On December 5, 2013, the world lost one of the most inspiring, determined, and humanitarian leaders it has ever seen. Nelson Mandela was the first black South African to hold office as President of South Africa, and his term lasted from 1994-1999. He was a member of the African National Congress, an organization that opposed apartheid and advocated willingness to break laws or go to prison as a result of that opposition. Mandela’s main goal was to abolish apartheid and establish racial equality in South Africa, goals similar to the leaders of the Civil Rights movement in the United States. Mandela’s actions were inspired by Gandhi and many other civil and human rights activists all over the world, and his own actions continue to inspire political leaders today.
Apartheid had been apart of South African life for as long as the country had existed: racial discrimination and segregation were the norm and were not only accepted, but encouraged. There are multiple similarities between South African apartheid and the segregation and racism in the United States that was prevalent before the 1970’s, and black South Africans shared a struggle for human and civil rights similar to African Americans. For example, The African National Congress bears great similarity to the Black Panthers in the United States because of their ideology that violence is sometimes necessary in order to make a difference. The American Civil Rights movement served as an inspiration to many anti-apartheid supporters and gave South Africans hope that they could reform their country’s laws and eliminate social stigmas about race. Although apartheid was not abolished until the early 1990’s, the leaders and organizations who pushed for its removal made a huge splash in world politics and called global attention to the social injustices that had been kept quiet and off the global stage for hundreds of years. The leaders, such as Mandela, who led the charge against apartheid became role models for politicians everywhere by embodying courage, perseverance, and compassion.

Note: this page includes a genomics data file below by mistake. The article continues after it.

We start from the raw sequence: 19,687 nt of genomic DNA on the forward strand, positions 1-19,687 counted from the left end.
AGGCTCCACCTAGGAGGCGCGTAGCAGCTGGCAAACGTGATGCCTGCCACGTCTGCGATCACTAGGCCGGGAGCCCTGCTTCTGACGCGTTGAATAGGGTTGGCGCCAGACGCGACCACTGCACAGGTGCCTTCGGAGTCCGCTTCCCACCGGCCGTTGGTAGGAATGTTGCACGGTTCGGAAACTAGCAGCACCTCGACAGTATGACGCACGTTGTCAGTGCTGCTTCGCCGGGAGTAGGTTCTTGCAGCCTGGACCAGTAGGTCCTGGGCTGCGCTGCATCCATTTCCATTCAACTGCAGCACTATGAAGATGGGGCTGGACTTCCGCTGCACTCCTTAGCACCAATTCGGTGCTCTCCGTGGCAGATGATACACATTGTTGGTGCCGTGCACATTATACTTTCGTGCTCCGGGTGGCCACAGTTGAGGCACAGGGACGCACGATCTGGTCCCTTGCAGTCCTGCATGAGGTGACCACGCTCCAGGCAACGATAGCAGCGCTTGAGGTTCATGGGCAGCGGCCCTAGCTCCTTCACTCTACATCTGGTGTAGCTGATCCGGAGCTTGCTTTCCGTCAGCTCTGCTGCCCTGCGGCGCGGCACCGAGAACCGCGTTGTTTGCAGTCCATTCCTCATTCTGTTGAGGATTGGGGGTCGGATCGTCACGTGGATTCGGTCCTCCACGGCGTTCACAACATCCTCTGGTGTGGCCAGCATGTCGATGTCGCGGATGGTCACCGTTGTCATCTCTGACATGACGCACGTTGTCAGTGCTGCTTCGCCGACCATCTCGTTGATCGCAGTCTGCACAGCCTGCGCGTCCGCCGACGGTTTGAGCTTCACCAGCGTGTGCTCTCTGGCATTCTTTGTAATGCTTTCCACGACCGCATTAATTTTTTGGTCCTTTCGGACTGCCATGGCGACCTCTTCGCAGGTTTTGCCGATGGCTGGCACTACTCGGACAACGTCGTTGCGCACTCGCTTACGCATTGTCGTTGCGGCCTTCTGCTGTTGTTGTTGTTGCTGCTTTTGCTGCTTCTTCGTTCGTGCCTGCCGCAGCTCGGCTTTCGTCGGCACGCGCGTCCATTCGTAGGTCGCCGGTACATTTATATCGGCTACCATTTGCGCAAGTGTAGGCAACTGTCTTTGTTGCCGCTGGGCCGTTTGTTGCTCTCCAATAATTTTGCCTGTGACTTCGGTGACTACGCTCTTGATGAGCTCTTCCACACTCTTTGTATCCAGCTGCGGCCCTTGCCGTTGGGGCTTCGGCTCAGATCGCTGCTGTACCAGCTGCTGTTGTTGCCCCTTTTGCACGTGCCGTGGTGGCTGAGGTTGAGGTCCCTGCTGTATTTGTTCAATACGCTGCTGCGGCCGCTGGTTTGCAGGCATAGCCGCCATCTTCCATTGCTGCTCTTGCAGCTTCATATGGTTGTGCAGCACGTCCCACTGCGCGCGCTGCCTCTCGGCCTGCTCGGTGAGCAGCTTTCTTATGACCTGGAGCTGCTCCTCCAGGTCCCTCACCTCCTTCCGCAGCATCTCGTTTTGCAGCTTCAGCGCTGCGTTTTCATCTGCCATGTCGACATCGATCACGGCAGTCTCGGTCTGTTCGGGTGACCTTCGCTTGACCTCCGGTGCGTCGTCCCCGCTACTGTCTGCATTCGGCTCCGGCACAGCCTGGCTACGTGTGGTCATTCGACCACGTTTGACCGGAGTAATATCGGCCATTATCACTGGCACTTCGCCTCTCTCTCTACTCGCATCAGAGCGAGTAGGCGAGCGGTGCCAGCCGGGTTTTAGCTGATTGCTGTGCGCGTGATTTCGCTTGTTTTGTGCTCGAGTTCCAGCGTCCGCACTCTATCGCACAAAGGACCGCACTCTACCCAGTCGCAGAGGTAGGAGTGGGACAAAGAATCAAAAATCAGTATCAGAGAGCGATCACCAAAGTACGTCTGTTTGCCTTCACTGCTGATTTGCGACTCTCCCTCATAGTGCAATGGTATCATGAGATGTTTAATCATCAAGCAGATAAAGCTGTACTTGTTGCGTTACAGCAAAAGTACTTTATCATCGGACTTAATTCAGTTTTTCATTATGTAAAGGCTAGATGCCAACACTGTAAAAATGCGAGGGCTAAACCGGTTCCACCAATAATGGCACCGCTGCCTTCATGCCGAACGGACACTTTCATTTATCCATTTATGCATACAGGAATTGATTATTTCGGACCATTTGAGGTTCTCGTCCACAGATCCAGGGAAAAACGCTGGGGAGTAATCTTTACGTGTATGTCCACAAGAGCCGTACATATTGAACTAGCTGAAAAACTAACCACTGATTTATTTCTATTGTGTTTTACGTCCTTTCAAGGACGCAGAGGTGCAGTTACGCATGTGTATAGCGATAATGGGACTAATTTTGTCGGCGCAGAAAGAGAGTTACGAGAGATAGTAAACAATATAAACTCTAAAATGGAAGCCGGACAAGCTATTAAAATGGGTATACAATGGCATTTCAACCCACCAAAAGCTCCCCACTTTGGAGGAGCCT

Nelson Mandela’s legacy of equality and freedom will live on as long as people are free of discrimination based not only on race, but also on gender, sexual orientation, religion, etc. and have the ability to choose their own paths in life free from racial prejudice. The United States strives to uphold those beliefs, and therefore honors Mandela’s memory and his vision of a world that much closer to being free from discrimination and prejudice.